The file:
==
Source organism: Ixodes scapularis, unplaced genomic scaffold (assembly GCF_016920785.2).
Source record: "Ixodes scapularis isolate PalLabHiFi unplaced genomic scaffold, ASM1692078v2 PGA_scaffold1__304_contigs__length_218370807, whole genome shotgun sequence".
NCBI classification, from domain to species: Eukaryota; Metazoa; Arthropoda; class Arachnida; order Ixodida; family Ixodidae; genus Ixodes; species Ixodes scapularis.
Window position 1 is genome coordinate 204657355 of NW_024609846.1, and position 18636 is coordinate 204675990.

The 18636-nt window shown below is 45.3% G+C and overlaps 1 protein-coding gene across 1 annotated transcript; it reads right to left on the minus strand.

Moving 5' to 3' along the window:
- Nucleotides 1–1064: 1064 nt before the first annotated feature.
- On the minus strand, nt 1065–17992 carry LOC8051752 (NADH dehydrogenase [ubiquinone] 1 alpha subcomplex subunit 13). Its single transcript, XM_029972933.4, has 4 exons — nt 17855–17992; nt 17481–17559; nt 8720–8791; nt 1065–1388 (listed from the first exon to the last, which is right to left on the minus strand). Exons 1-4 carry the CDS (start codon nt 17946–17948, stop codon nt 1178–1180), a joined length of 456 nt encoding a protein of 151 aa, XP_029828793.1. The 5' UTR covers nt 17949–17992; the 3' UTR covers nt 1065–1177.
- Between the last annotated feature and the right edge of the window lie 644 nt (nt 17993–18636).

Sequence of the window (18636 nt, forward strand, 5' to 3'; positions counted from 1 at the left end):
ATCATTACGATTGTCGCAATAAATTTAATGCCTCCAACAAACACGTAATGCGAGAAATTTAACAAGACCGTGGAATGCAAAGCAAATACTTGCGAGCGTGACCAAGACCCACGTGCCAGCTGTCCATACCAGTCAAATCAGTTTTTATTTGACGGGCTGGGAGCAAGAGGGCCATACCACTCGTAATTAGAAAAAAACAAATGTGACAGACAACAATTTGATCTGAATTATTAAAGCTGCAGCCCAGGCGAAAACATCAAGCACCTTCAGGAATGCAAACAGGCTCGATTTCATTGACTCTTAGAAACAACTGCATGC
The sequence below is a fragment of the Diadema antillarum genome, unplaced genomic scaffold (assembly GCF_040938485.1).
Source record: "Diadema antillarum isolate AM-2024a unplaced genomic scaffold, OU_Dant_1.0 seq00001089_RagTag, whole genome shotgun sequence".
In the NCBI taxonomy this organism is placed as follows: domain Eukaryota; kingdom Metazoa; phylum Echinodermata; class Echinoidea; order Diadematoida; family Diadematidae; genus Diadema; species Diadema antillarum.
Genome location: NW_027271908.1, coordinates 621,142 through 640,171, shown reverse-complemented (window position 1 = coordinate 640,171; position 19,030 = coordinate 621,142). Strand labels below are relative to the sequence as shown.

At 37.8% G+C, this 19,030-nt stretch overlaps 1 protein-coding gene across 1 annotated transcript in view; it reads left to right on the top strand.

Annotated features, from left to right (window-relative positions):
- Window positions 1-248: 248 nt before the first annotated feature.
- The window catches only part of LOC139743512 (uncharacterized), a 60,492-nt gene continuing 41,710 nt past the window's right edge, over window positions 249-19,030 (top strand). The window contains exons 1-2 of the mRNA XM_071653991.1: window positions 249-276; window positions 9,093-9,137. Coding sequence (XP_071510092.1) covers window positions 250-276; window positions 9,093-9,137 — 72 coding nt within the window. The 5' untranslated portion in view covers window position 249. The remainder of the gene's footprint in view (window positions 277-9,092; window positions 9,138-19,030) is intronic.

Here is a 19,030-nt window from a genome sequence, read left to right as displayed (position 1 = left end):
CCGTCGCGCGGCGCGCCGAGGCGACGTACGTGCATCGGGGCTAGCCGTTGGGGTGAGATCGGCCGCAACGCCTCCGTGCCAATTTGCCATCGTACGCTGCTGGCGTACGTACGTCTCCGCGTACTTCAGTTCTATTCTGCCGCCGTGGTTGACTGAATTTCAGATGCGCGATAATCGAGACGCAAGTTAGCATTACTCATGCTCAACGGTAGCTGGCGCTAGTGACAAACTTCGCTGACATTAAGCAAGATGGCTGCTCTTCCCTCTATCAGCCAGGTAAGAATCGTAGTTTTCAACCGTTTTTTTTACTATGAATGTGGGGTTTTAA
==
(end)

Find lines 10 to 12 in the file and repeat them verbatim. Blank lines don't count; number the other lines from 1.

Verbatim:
Sequence of the window (18636 nt, forward strand, 5' to 3'; positions counted from 1 at the left end):
ATCATTACGATTGTCGCAATAAATTTAATGCCTCCAACAAACACGTAATGCGAGAAATTTAACAAGACCGTGGAATGCAAAGCAAATACTTGCGAGCGTGACCAAGACCCACGTGCCAGCTGTCCATACCAGTCAAATCAGTTTTTATTTGACGGGCTGGGAGCAAGAGGGCCATACCACTCGTAATTAGAAAAAAACAAATGTGACAGACAACAATTTGATCTGAATTATTAAAGCTGCAGCCCAGGCGAAAACATCAAGCACCTTCAGGAATGCAAACAGGCTCGATTTCATTGACTCTTAGAAACAACTGCATGC
The sequence below is a fragment of the Diadema antillarum genome, unplaced genomic scaffold (assembly GCF_040938485.1).